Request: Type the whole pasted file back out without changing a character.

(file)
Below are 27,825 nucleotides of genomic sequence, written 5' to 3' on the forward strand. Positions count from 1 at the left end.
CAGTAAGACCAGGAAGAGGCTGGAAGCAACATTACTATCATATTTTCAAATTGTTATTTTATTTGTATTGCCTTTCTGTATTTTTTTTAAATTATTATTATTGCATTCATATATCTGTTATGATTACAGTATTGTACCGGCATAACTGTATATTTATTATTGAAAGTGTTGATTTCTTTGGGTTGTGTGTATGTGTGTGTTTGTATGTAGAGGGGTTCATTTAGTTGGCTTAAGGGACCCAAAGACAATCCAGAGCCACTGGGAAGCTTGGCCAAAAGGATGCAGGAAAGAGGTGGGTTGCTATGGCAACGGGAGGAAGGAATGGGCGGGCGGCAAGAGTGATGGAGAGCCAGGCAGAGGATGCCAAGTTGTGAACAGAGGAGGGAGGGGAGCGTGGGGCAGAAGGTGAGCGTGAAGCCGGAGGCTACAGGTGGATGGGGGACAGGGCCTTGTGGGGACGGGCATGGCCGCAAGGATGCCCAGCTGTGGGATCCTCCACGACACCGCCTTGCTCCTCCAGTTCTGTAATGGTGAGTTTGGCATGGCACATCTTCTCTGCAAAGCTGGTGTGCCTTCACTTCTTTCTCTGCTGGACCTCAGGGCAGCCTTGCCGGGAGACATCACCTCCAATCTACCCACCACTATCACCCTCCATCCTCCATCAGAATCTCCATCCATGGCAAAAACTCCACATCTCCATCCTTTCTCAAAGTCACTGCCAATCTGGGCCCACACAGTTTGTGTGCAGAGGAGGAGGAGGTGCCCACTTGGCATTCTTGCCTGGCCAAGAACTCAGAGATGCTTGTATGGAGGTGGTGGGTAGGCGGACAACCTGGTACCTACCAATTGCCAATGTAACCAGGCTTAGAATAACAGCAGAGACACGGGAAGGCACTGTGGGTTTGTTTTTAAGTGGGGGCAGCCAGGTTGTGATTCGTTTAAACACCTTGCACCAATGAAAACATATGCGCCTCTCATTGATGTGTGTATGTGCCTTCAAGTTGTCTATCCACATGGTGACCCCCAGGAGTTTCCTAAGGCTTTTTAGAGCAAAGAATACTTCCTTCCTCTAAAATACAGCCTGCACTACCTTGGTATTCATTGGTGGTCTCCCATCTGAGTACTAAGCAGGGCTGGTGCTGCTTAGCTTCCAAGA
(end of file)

Below are 27,825 nucleotides of genomic sequence, written 5' to 3' on the forward strand. Positions count from 1 at the left end.
CAGTAAGACCAGGAAGAGGCTGGAAGCAACATTACTATCATATTTTCAAATTGTTATTTTATTTGTATTGCCTTTCTGTATTTTTTTTAAATTATTATTATTGCATTCATATATCTGTTATGATTACAGTATTGTACCGGCATAACTGTATATTTATTATTGAAAGTGTTGATTTCTTTGGGTTGTGTGTATGTGTGTGTTTGTATGTAGAGGGGTTCATTTAGTTGGCTTAAGGGACCCAAAGACAATCCAGAGCCACTGGGAAGCTTGGCCAAAAGGATGCAGGAAAGAGGTGGGTTGCTATGGCAACGGGAGGAAGGAATGGGCGGGCGGCAAGAGTGATGGAGAGCCAGGCAGAGGATGCCAAGTTGTGAACAGAGGAGGGAGGGGAGCGTGGGGCAGAAGGTGAGCGTGAAGCCGGAGGCTACAGGTGGATGGGGGACAGGGCCTTGTGGGGACGGGCATGGCCGCAAGGATGCCCAGCTGTGGGATCCTCCACGACACCGCCTTGCTCCTCCAGTTCTGTAATGGTGAGTTTGGCATGGCACATCTTCTCTGCAAAGCTGGTGTGCCTTCACTTCTTTCTCTGCTGGACCTCAGGGCAGCCTTGCCGGGAGACATCACCTCCAATCTACCCACCACTATCACCCTCCATCCTCCATCAGAATCTCCATCCATGGCAAAAACTCCACATCTCCATCCTTTCTCAAAGTCACTGCCAATCTGGGCCCACACAGTTTGTGTGCAGAGGAGGAGGAGGTGCCCACTTGGCATTCTTGCCTGGCCAAGAACTCAGAGATGCTTGTATGGAGGTGGTGGGTAGGCGGACAACCTGGTACCTACCAATTGCCAATGTAACCAGGCTTAGAATAACAGCAGAGACACGGGAAGGCACTGTGGGTTTGTTTTTAAGTGGGGGCAGCCAGGTTGTGATTCGTTTAAACACCTTGCACCAATGAAAACATATGCGCCTCTCATTGATGTGTGTATGTGCCTTCAAGTTGTCTATCCACATGGTGACCCCCAGGAGTTTCCTAAGGCTTTTTAGAGCAAAGAATACTTCCTTCCTCTAAAATACAGCCTGCACTACCTTGGTATTCATTGGTGGTCTCCCATCTGAGTACTAAGCAGGGCTGGTGCTGCTTAGCTTCCAAGA